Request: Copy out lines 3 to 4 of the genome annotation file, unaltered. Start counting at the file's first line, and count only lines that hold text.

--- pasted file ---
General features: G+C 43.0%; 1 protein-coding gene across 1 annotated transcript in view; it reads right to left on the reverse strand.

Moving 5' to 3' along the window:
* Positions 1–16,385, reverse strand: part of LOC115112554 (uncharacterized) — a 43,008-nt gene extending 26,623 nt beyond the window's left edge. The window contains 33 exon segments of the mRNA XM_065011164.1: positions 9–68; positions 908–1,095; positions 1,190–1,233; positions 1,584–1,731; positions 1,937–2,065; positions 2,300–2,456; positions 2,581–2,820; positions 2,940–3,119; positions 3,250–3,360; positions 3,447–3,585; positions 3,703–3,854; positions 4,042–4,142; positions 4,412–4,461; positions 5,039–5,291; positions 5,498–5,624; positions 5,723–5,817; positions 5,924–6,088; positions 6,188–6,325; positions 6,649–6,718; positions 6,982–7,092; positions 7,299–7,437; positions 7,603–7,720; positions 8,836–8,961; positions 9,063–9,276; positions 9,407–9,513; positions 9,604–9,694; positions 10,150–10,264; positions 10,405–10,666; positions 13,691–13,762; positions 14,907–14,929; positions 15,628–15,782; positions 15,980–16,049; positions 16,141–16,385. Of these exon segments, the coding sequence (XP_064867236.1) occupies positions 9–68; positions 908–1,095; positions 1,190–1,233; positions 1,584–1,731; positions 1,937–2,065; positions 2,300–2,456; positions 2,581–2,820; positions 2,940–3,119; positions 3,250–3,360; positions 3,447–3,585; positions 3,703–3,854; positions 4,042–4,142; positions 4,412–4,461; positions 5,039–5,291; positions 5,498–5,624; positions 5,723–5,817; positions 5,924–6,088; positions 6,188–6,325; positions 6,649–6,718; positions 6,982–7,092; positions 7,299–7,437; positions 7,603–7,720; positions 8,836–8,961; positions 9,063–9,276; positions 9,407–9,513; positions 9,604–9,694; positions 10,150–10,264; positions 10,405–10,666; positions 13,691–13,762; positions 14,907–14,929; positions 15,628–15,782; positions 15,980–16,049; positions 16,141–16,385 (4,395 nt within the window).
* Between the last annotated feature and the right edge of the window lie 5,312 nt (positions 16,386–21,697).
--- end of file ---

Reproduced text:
* Positions 1–16,385, reverse strand: part of LOC115112554 (uncharacterized) — a 43,008-nt gene extending 26,623 nt beyond the window's left edge. The window contains 33 exon segments of the mRNA XM_065011164.1: positions 9–68; positions 908–1,095; positions 1,190–1,233; positions 1,584–1,731; positions 1,937–2,065; positions 2,300–2,456; positions 2,581–2,820; positions 2,940–3,119; positions 3,250–3,360; positions 3,447–3,585; positions 3,703–3,854; positions 4,042–4,142; positions 4,412–4,461; positions 5,039–5,291; positions 5,498–5,624; positions 5,723–5,817; positions 5,924–6,088; positions 6,188–6,325; positions 6,649–6,718; positions 6,982–7,092; positions 7,299–7,437; positions 7,603–7,720; positions 8,836–8,961; positions 9,063–9,276; positions 9,407–9,513; positions 9,604–9,694; positions 10,150–10,264; positions 10,405–10,666; positions 13,691–13,762; positions 14,907–14,929; positions 15,628–15,782; positions 15,980–16,049; positions 16,141–16,385. Of these exon segments, the coding sequence (XP_064867236.1) occupies positions 9–68; positions 908–1,095; positions 1,190–1,233; positions 1,584–1,731; positions 1,937–2,065; positions 2,300–2,456; positions 2,581–2,820; positions 2,940–3,119; positions 3,250–3,360; positions 3,447–3,585; positions 3,703–3,854; positions 4,042–4,142; positions 4,412–4,461; positions 5,039–5,291; positions 5,498–5,624; positions 5,723–5,817; positions 5,924–6,088; positions 6,188–6,325; positions 6,649–6,718; positions 6,982–7,092; positions 7,299–7,437; positions 7,603–7,720; positions 8,836–8,961; positions 9,063–9,276; positions 9,407–9,513; positions 9,604–9,694; positions 10,150–10,264; positions 10,405–10,666; positions 13,691–13,762; positions 14,907–14,929; positions 15,628–15,782; positions 15,980–16,049; positions 16,141–16,385 (4,395 nt within the window).
* Between the last annotated feature and the right edge of the window lie 5,312 nt (positions 16,386–21,697).